Rapper Cardi B said she is scared but excited about hosting for her first time when she presides over the American Music Awards on Sunday.
The New York native said she knew the job would be a lot of work, but said she wanted to check it off her bucket list.
“I want to do everything. I want to be able to say, ‘I did this and I did that.’ … I like my face to be everywhere, like, ‘Yeah, I’m here,'” Cardi B said in an interview with Reuters TV.
Her biggest worry now is that the audience won’t get her humor.
“My biggest fear is people not laughing at my jokes. That’s my fear,” she said. “It’s going to be scary, but it’s going to be fun.”
In addition to jokes, she plans to create fashion moments during the show. At this point, she is planning for seven to eight outfit changes.
“We going to try to do as much as we can, we’re going to be running back and forth … ‘OK, guys, here we are back again,'” she said, laughing.
In September, Cardi B and her husband, rapper Offset, welcomed a second child. She said she’s still busy with work, but has clear goals.
“I want to put out my album so I could go touring in the summer. I have to perform in the summertime because that’s where my daughter is out of school. And I want to see my daughter to (go) touring with me,” she said.
The American Music Awards will air on the ABC television network on Sunday.
(Reporting by Alicia Powell; editing by Diane Craft and Jonathan Oatis)
GB News Weighs International Expansion With Media Partners – BNN
(Bloomberg) — Conservative-leaning British television startup GB News is mulling exporting its broadcasting model to other markets provided it can shore up its domestic product, according to people familiar with the matter.
GB News launched in June with a mission to offer an alternative to what its backers described as a liberal consensus at rivals like the British Broadcasting Corp. Its debut was beset with difficulties including poor broadcast quality and on-air gaffes. The station has tried to turn things around by re-vamping its schedule, hiring new faces like former U.K. Independence Party leader Nigel Farage, and recently launching a marketing campaign.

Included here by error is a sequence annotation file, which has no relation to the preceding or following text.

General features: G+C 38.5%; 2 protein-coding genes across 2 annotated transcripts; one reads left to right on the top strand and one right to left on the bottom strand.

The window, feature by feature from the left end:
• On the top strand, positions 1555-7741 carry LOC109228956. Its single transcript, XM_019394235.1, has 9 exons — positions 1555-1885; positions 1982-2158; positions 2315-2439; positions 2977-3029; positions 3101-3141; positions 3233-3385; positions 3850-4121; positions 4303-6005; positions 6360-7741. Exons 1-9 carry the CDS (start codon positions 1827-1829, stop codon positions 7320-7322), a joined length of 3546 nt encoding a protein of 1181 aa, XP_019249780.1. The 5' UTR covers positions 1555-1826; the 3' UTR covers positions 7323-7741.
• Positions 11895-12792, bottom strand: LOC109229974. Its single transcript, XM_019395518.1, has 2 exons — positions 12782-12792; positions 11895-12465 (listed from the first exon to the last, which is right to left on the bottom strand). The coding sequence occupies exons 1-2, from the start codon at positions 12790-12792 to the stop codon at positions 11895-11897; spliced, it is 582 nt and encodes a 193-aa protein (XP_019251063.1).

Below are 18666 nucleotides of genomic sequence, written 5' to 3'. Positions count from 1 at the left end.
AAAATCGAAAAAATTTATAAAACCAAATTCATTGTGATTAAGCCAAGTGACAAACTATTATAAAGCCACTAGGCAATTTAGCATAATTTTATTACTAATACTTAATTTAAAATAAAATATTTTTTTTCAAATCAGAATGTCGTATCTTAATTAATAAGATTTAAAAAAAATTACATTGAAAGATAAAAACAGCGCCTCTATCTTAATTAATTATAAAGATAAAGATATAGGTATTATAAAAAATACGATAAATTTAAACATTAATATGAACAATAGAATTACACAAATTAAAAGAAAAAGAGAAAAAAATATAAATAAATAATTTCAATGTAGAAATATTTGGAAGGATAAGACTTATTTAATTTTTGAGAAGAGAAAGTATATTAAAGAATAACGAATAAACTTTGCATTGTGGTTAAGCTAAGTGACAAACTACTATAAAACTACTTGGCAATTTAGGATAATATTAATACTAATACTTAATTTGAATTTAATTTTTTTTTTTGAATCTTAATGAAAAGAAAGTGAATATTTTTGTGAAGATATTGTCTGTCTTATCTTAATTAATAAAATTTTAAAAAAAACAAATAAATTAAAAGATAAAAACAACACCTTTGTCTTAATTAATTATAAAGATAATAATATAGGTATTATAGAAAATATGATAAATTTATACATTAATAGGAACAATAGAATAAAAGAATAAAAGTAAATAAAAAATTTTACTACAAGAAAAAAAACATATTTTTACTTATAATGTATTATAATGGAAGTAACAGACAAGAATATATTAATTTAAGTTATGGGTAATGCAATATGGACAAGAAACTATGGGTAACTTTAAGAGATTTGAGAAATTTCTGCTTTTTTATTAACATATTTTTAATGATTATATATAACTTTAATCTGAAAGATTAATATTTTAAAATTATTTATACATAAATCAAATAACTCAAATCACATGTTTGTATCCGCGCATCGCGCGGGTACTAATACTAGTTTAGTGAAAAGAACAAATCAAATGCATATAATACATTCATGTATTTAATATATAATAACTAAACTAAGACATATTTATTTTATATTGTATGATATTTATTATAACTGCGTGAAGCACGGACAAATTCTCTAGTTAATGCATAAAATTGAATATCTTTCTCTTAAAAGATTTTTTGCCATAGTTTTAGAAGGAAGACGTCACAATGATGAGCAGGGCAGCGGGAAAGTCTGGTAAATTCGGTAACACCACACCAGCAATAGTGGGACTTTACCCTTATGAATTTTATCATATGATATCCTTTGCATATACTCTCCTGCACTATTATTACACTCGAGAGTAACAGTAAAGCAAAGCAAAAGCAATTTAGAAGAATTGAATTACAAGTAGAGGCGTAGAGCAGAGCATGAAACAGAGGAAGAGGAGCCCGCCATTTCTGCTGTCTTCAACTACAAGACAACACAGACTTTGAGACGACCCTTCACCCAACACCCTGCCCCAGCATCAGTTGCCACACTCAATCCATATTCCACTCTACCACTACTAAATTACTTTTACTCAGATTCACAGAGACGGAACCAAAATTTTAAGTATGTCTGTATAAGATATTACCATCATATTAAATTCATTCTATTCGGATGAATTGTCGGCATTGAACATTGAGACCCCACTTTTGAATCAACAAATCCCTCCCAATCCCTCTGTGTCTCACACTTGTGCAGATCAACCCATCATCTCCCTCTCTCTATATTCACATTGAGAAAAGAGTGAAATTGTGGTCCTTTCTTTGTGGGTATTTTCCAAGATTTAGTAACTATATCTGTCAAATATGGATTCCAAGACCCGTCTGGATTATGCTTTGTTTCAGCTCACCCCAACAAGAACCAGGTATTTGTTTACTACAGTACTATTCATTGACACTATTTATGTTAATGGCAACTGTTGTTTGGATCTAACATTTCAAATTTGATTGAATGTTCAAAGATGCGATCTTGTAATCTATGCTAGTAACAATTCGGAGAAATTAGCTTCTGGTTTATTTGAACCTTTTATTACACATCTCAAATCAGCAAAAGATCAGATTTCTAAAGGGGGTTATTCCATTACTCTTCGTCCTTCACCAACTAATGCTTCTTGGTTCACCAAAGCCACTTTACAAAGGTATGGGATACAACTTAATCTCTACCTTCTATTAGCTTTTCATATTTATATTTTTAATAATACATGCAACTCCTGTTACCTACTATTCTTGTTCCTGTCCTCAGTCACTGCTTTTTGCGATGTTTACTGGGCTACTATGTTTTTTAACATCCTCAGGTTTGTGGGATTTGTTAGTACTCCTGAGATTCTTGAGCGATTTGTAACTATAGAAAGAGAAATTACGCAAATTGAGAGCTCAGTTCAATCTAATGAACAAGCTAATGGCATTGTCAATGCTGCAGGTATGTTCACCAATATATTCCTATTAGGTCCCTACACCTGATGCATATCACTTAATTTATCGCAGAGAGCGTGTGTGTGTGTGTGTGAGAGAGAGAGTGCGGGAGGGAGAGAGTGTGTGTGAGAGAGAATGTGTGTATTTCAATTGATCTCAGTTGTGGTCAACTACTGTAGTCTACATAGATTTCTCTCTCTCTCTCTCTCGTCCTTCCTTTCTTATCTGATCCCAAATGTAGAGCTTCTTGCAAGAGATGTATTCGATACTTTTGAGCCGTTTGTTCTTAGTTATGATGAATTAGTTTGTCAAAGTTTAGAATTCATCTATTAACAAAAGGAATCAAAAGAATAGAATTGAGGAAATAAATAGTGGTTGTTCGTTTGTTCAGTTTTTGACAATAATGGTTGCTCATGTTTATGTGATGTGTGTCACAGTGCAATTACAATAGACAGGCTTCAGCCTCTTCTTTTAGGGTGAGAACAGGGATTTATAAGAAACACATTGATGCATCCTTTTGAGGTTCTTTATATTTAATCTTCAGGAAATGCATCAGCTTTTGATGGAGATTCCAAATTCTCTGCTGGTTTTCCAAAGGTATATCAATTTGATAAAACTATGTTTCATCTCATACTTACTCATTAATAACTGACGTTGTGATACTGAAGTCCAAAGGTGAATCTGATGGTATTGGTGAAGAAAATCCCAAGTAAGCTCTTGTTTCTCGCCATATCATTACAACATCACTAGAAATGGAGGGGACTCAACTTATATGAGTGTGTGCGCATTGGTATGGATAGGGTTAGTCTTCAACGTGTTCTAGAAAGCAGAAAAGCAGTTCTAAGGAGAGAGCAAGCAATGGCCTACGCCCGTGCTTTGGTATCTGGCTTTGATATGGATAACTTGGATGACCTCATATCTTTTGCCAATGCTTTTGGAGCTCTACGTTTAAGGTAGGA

Executives led by former Sky News Australia boss Angelos Frangopoulos are now focused on building an audience to rival that of Comcast Corp.’s Sky News, said the people, who asked not to be named because the discussions are private. They must also contend with the launch next year of talkTV by Rupert Murdoch’s News Corp., which will include a show from controversial journalist Piers Morgan.
If they can overcome these issues down the line, parent company All Perspectives Ltd. is looking at how to push into countries including Germany, Italy, Spain and Poland, according to the people. That could be done with joint ventures melding its low-cost, cloud-based newsroom technology with presentation handled by local media groups, the people said. Possible partners discussed included German media conglomerate Axel Springer, they added.
Any expansion is not imminent, and a move abroad may not happen, said the people. Spokeswomen for GB News and Axel Springer declined to comment on the plans.
©2021 Bloomberg L.P.